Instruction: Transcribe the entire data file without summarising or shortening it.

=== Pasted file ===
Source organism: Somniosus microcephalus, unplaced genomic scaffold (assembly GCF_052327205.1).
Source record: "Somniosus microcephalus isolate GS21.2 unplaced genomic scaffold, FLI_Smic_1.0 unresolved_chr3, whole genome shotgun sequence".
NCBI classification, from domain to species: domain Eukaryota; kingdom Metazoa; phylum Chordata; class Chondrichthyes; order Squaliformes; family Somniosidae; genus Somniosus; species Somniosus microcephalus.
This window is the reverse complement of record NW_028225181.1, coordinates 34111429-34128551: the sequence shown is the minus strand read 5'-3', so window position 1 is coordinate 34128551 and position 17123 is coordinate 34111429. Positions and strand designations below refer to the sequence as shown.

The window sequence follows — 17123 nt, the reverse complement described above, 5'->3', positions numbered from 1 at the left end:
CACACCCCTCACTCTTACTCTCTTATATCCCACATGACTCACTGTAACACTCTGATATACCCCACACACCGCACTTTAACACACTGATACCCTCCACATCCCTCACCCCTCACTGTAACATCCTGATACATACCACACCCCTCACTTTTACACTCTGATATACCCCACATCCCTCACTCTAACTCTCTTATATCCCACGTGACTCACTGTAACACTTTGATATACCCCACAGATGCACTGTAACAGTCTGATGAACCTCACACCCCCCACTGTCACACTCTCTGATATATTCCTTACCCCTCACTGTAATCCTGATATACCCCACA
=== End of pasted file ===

Source organism: Somniosus microcephalus, unplaced genomic scaffold (assembly GCF_052327205.1).
Source record: "Somniosus microcephalus isolate GS21.2 unplaced genomic scaffold, FLI_Smic_1.0 unresolved_chr3, whole genome shotgun sequence".
NCBI classification, from domain to species: domain Eukaryota; kingdom Metazoa; phylum Chordata; class Chondrichthyes; order Squaliformes; family Somniosidae; genus Somniosus; species Somniosus microcephalus.
This window is the reverse complement of record NW_028225181.1, coordinates 34111429-34128551: the sequence shown is the minus strand read 5'-3', so window position 1 is coordinate 34128551 and position 17123 is coordinate 34111429. Positions and strand designations below refer to the sequence as shown.

The window sequence follows — 17123 nt, the reverse complement described above, 5'->3', positions numbered from 1 at the left end:
CACACCCCTCACTCTTACTCTCTTATATCCCACATGACTCACTGTAACACTCTGATATACCCCACACACCGCACTTTAACACACTGATACCCTCCACATCCCTCACCCCTCACTGTAACATCCTGATACATACCACACCCCTCACTTTTACACTCTGATATACCCCACATCCCTCACTCTAACTCTCTTATATCCCACGTGACTCACTGTAACACTTTGATATACCCCACAGATGCACTGTAACAGTCTGATGAACCTCACACCCCCCACTGTCACACTCTCTGATATATTCCTTACCCCTCACTGTAATCCTGATATACCCCACA